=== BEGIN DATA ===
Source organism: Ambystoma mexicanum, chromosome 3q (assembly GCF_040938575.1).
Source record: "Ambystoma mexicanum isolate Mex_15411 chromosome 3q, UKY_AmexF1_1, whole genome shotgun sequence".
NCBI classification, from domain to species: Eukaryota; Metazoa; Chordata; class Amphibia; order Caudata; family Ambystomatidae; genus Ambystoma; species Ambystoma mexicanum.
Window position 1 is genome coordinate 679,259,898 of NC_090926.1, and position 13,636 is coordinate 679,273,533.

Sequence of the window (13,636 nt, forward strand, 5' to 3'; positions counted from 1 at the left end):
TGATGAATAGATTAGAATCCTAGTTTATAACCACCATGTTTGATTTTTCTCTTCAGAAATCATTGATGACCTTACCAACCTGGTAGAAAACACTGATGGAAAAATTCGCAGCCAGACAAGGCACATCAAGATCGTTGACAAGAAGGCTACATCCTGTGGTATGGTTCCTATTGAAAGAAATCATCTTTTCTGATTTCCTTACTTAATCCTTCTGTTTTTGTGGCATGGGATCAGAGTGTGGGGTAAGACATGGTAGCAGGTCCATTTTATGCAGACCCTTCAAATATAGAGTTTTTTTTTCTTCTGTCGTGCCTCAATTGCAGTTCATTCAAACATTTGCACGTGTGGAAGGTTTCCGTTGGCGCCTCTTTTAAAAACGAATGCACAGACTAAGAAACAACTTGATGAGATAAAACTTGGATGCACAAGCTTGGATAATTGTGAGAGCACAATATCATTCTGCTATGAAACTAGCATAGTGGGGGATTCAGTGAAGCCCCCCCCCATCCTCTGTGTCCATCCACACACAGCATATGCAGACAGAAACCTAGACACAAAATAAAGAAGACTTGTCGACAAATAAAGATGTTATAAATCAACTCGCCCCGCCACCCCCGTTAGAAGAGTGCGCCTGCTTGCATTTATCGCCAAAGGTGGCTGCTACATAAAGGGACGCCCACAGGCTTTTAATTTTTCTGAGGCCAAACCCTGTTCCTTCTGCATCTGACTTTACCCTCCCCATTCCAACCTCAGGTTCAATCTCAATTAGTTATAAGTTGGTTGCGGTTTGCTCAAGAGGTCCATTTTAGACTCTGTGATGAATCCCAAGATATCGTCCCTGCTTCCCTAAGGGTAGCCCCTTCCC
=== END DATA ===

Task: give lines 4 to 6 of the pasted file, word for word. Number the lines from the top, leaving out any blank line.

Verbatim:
Window position 1 is genome coordinate 679,259,898 of NC_090926.1, and position 13,636 is coordinate 679,273,533.

Sequence of the window (13,636 nt, forward strand, 5' to 3'; positions counted from 1 at the left end):
TGATGAATAGATTAGAATCCTAGTTTATAACCACCATGTTTGATTTTTCTCTTCAGAAATCATTGATGACCTTACCAACCTGGTAGAAAACACTGATGGAAAAATTCGCAGCCAGACAAGGCACATCAAGATCGTTGACAAGAAGGCTACATCCTGTGGTATGGTTCCTATTGAAAGAAATCATCTTTTCTGATTTCCTTACTTAATCCTTCTGTTTTTGTGGCATGGGATCAGAGTGTGGGGTAAGACATGGTAGCAGGTCCATTTTATGCAGACCCTTCAAATATAGAGTTTTTTTTTCTTCTGTCGTGCCTCAATTGCAGTTCATTCAAACATTTGCACGTGTGGAAGGTTTCCGTTGGCGCCTCTTTTAAAAACGAATGCACAGACTAAGAAACAACTTGATGAGATAAAACTTGGATGCACAAGCTTGGATAATTGTGAGAGCACAATATCATTCTGCTATGAAACTAGCATAGTGGGGGATTCAGTGAAGCCCCCCCCCATCCTCTGTGTCCATCCACACACAGCATATGCAGACAGAAACCTAGACACAAAATAAAGAAGACTTGTCGACAAATAAAGATGTTATAAATCAACTCGCCCCGCCACCCCCGTTAGAAGAGTGCGCCTGCTTGCATTTATCGCCAAAGGTGGCTGCTACATAAAGGGACGCCCACAGGCTTTTAATTTTTCTGAGGCCAAACCCTGTTCCTTCTGCATCTGACTTTACCCTCCCCATTCCAACCTCAGGTTCAATCTCAATTAGTTATAAGTTGGTTGCGGTTTGCTCAAGAGGTCCATTTTAGACTCTGTGATGAATCCCAAGATATCGTCCCTGCTTCCCTAAGGGTAGCCCCTTCCC